Edmonton is considering two recommendations that would reduce speed limits in parts of the city.
The first recommendation is to drop the speed limit to 40 km/h on all residential roads. The other recommendation would target a smaller area but take the speed down to 30 km/h.
In the first scenario, Edmonton would apply a default speed limit of 40 km/h in residential neighbourhoods, which are mostly 50 km/h presently. This change would not affect roadways that are set at 60 km/h or higher or arterial roads.
There are also some exception roadways. City administration will evaluate residential collector roads to determine if some should remain at 50 km/h.
“The estimated time of arrival tool has really helped us understand what the impacts of each of these approaches might be on people’s travel times,” said Jessica Lamarre, acting director of the city’s Traffic Safety.
“We really haven’t seen many cases where there’s more than a two minute difference.”
In the second scenario, what the city defines as “the core zone” would have a 30 km/h limit. The core zone includes neighbourhoods like Glenora, Belgravia and Avonmore.
“Some of the considerations about a mixed approach — so, to clarify, that would be 30 in the core zone and 40 outside the core zone — is that it doesn’t really meet that consistency decision-making point we’re looking for,” Lamarre said.
“We’re trying to… make sure that drivers are really clear about their expectations across the city. It will require more signage because it’s not one default… and it does cost slightly more than the current default 40-km scenario.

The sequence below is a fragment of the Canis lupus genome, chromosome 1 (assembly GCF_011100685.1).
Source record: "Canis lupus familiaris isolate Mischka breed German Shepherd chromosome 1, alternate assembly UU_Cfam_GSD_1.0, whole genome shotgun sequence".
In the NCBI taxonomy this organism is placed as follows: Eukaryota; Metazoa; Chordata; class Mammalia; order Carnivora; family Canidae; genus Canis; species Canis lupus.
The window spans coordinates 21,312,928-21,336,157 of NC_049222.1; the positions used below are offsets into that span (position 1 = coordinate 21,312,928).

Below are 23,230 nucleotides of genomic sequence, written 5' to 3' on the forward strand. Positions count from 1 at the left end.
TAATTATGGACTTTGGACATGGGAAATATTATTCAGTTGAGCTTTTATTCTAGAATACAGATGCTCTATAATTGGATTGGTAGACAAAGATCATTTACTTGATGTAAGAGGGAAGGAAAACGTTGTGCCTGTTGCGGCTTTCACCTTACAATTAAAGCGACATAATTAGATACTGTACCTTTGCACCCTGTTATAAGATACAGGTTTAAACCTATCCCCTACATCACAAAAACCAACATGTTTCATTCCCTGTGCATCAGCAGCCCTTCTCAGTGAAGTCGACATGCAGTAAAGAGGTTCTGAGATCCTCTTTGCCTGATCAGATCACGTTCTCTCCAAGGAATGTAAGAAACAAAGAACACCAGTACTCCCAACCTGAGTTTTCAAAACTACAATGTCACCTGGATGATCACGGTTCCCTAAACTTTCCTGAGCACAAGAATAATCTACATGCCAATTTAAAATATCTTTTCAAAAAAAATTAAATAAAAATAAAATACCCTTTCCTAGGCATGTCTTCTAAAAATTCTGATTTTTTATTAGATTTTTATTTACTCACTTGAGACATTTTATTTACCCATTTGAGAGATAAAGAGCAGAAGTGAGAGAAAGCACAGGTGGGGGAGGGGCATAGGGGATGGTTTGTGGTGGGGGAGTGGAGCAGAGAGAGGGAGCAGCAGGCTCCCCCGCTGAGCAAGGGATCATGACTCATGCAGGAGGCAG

Council will also consider lowering speed limits to 40 km/h on main streets such as Whyte and Jasper avenues, as well as other busy pedestrians areas.
“We are fully committed to Vision Zero, which is zero traffic-related fatalities and serious injuries,” Lamarre said.
“We want to find ways to increase livability on our streets so one of the premises that we used walking through our analysis takes priority over convenience and that we want to create safe spaces in Edmonton.
“Overall, when we’re trying to achieve Vision Zero, we’re working towards any reductions we can find. And, as we’ve done such strong and powerful work in our current strategy to address hot spot or specific locations in the city, the work has become more complex, so we have to look at more systemic approaches that have a bigger impact in order to continue the momentum towards zero.”
The proposals will be before council on Feb. 26.
If you wish to speak at the public hearing, please visit edmonton.ca/meetings and fill out a request to speak form.
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